I was writing a blog about writer's prompts and realized that they served much the same purpose as block-amonth type projects: a challenge to try something new or different, to learn a technique or get better at a known one without committing to a whole book/quilt. That it results in a decent sized quilt once all the blocks are made is bonus. (They can also be turned into place mats, bags, wall hangings, etc., and often quilters never quite get around to doing anything with their results, just like writers, who rarely publish their prompt-based "practice" pieces without major modification.)

Along that line, how about a block-a-month prompt: not a specific block (which I have yet to figure out how to post online even when I've developed instructions), but a category or suggestion for something to look up or try from our collection of books, magazines, and free patterns online. Just to show how it works, I'll start with something easy: half-square triangles. Find a block that calls for half-square triangles and make it.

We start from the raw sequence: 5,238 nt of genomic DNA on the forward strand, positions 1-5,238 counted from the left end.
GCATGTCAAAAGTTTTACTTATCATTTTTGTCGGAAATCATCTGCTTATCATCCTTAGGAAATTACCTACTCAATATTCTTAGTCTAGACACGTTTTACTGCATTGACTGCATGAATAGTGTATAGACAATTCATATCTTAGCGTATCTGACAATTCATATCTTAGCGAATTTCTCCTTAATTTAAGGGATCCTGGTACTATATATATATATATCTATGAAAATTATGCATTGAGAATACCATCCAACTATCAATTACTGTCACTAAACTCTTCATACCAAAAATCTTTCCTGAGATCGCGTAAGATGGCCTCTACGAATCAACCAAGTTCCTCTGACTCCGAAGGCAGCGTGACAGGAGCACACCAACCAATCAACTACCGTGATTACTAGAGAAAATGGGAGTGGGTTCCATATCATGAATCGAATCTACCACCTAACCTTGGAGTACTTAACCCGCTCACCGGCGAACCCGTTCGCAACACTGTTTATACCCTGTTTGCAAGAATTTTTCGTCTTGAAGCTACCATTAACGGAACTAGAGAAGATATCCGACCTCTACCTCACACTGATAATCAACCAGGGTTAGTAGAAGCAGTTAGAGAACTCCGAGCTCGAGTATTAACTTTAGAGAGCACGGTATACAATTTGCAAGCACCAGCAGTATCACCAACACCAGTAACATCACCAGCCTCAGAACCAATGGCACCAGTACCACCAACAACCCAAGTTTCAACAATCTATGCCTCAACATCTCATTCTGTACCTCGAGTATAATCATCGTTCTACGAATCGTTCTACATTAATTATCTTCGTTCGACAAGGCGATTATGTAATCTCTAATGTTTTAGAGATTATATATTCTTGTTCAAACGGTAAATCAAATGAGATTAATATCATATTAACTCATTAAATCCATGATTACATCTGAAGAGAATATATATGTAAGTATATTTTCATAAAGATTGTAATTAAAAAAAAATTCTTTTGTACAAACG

You can do the same size or different sizes each month (or however rapidly I post prompts that you feel like making). You can make matching fabrics or use scraps (the idea is practice, and you can make a nice comfy quilt for yourself even if you don't really like the results, and different sizes can be assembled into a single quilt though it helps if you do 4-8-12 (pus seam allowance on each size), 3-6-9-12 (plus seam allowance on each size) sequential sizes for easier assembly without borders). You can make more than one if you find several squares in the category that look fun.

If you are all too familiar with half-square triangles, look for a different way to make them (I've found at least three, all called the same thing) or invent your own block that uses at least four triangles.